• A low rate of short-term retention; i.e. people leaving the job within six months of taking it. This means the person is either unqualified for the job or the culture isn’t right for them at all.
  • People leaving their jobs for lateral positions at other companies. If people are leaving your company for jobs of equal pay and status, it means they are eager to leave your company because they don’t fit in with your culture.
  • A high termination rate, i.e. a lot of people getting fired. If firing is a common practice at your company, it means your recruiting team needs to do a better job of screening candidates.

The ways to fix your recruiting problems to increase retention are:

Okay, so you determine that most of your employees are leaving largely because you’re hiring the wrong type of people. The ways to fix that problem are:

  • Ensure you are publicly broadcasting your culture to candidates, as opposed to what you think is popular. If you have a competitive, high-intense culture, for example; that’s fine. However, both your recruiting collateral and the conversations you have with candidates should reflect that, instead of marketing yourself as something else, so you attract the right people.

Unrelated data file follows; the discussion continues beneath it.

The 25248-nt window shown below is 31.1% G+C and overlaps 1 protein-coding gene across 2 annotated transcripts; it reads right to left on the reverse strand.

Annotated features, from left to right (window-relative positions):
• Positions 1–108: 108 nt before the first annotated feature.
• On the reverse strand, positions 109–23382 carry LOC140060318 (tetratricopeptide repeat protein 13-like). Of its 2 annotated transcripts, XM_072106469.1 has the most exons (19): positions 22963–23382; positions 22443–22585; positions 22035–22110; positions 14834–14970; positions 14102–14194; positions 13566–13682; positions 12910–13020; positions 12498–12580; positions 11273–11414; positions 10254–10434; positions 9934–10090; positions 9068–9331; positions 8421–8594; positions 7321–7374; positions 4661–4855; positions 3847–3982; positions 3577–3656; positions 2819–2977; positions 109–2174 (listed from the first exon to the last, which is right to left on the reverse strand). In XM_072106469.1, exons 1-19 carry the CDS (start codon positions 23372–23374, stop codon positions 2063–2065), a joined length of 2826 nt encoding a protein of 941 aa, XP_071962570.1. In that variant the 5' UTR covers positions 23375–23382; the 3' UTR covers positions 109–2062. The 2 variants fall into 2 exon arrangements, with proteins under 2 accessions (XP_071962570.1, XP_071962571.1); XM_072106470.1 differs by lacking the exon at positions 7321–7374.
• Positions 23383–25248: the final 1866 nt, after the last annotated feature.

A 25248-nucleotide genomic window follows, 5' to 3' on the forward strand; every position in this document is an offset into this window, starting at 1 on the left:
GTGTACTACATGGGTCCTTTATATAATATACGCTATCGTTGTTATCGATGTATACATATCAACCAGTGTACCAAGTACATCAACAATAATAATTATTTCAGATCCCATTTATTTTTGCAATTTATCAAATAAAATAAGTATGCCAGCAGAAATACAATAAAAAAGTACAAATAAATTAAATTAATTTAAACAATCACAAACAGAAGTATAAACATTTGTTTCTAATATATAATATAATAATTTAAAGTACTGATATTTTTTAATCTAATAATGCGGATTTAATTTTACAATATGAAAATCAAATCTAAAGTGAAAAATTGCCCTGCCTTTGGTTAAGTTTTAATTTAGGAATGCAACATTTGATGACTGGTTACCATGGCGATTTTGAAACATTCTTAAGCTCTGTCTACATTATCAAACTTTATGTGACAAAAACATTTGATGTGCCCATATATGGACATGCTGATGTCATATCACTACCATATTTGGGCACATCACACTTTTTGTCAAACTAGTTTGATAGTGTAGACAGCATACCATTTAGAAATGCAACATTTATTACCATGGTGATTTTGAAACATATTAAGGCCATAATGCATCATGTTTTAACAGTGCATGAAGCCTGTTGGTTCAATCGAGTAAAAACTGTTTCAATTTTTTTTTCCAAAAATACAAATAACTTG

• Screen your candidates better. Science shows unstructured interviews are one of the worst ways of screening candidates, so stop “trusting your gut.” Instead, using a more structured, objective interview process should give you better results.
  • Consider upping your requirements during hiring. Sure, this often means paying more for certain positions, but if you are targeting recent college graduates to do work that should be done by eight-year professionals, you’re setting yourself up to fail. Raising the requirements in your job postings (and, yes, raising the salary range as well) might wind up saving you a lot of money.